Boller takes over reins as Ravens' quarterback

OWINGS MILLS - The Baltimore Ravens emerged from their huddle and formally unveiled a quarterback audible that lost its secret status days ago. Strong-armed rookie Kyle Boller unseated incumbent Chris Redman as the Ravens' starting quarterback for the season-opener against the Pittsburgh Steelers. The decision announced Saturday morning to have a 22-year-old lead the offense defies a football history book that indicates the NFL is a dangerous environment for rookie passers.

However, multiple factors led to an organizational decision finalized by coach Brian Billick to anoint the first-round draft pick from Cal as the Ravens' fifth quarterback to begin the season in five years.

The Ravens' internal debate didn't ignore the disastrous results of past rookie signal caller debuts, including Terry Bradshaw, John Elway and Peyton Manning, but nevertheless went against the unofficial edict about pairing an inexperienced signal-caller with a playoff contender.

"I've done the homework," Billick said. "It's not a particularly pretty picture. The difficulty with conventional thinking is it tends to have a one-size-fits-all mentality. I'm very comfortable with Kyle Boller's mental makeup, his resiliency and enthusiasm. "I will watch how he is maturing. Is he getting glassy-eyed? I don't think he's that kind of individual, but I will be watching him. I won't let him, or this team, suffer because of it."

Billick said he won't hesitate to call upon Redman if Boller falters or repeatedly commits the same mistakes.

Still, the Ravens are enamored by Boller's superior arm strength and mobility that seems to increase his margin for error. Boller managed to overtake Redman, who started six games last fall, despite missing a week of training camp as a contract holdout.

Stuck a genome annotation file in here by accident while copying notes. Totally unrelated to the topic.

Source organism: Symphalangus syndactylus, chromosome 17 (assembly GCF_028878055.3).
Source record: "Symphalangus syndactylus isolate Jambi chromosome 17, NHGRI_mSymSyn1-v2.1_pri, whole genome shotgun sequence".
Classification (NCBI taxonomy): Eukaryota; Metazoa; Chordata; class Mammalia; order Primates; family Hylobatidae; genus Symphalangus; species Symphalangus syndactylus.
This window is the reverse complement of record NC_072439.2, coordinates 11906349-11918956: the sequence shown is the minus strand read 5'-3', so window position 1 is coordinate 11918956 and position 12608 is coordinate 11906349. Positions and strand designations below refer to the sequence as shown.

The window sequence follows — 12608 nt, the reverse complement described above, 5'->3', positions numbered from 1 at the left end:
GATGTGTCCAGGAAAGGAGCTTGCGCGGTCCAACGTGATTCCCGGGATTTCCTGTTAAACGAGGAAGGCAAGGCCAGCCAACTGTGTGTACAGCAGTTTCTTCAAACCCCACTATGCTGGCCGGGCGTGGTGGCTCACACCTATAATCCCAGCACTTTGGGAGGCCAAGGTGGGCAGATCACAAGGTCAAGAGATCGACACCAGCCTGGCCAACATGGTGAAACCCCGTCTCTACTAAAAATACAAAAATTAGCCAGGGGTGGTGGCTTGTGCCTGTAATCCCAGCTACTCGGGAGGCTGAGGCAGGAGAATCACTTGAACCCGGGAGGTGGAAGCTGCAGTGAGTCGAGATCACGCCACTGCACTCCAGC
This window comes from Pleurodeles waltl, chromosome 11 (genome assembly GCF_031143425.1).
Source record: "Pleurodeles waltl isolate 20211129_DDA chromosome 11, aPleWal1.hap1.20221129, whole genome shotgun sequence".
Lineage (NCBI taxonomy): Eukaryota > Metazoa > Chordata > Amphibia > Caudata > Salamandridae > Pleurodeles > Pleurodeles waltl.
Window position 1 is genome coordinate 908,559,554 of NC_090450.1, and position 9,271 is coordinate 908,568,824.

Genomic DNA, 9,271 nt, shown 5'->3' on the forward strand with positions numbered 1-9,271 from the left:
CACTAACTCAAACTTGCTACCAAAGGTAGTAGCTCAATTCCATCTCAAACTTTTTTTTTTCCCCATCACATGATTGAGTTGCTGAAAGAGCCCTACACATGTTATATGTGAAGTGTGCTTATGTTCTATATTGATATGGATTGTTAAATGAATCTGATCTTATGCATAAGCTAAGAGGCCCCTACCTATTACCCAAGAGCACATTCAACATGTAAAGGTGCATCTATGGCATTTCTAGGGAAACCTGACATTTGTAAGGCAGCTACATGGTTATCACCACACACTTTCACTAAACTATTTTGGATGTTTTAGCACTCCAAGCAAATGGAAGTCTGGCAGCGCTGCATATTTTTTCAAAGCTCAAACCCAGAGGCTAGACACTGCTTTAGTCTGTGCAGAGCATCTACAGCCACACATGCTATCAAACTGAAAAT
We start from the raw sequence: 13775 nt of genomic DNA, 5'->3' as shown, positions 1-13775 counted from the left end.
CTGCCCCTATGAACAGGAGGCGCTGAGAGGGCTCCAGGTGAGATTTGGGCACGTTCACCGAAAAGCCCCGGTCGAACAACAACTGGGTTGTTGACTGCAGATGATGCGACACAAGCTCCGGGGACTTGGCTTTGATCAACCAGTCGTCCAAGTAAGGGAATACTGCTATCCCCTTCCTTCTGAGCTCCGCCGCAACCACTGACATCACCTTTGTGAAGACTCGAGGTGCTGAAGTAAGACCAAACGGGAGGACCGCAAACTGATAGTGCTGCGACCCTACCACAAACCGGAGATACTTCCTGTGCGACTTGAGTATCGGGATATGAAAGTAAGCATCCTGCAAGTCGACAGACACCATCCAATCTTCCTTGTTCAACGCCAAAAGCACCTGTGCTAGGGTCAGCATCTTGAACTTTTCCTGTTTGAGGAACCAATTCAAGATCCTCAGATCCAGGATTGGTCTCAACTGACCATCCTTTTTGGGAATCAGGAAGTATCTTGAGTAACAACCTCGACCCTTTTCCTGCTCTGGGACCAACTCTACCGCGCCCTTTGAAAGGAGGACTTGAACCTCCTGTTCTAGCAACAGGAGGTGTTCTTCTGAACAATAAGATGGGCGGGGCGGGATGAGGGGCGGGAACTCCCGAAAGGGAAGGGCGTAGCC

"I really do think I'm ready," Boller said. "A lot of hard works pays off. I have dreamed of being here. The day's come. This is my opportunity, so I have to take advantage of it."

Boller demonstrated improved decision-making and poise in a 30-24 loss to the New York Giants. He completed 7-of-9 passes for 99 yards and two touchdowns for a quarterback rating of 152.1. Meanwhile, Redman struggled, completing only one of six passes for 11 yards.

Redman was informed Friday of his demotion and vowed Saturday to stay ready and continue helping Boller progress. "It was frustrating and obviously disappointing, too, but there's a role that everyone has to play," Redman said. "It's tough, but I have to face the music. I feel like I can lead this team to where it wants to be. It's just a matter of time."

Billick alluded to Redman's surgically-repaired back as a consideration in drafting Boller. "Obviously, it was a factor," Redman said.

Only two rookie quarterbacks since 1979 had winning marks as a first-year starter. Dan Marino went 7-2 with the 1983 Miami Dolphins and Kerry Collins had a 7-6 record with the 1995 Carolina Panthers.

Marino blossomed after Don Shula inserted him with 20 touchdowns, six interceptions and 58.4 percent accuracy. There has never been a rookie quarterback who led his team to the Super Bowl.

Manning tossed 28 interceptions in going 3-13 as a rookie with the Indianapolis Colts.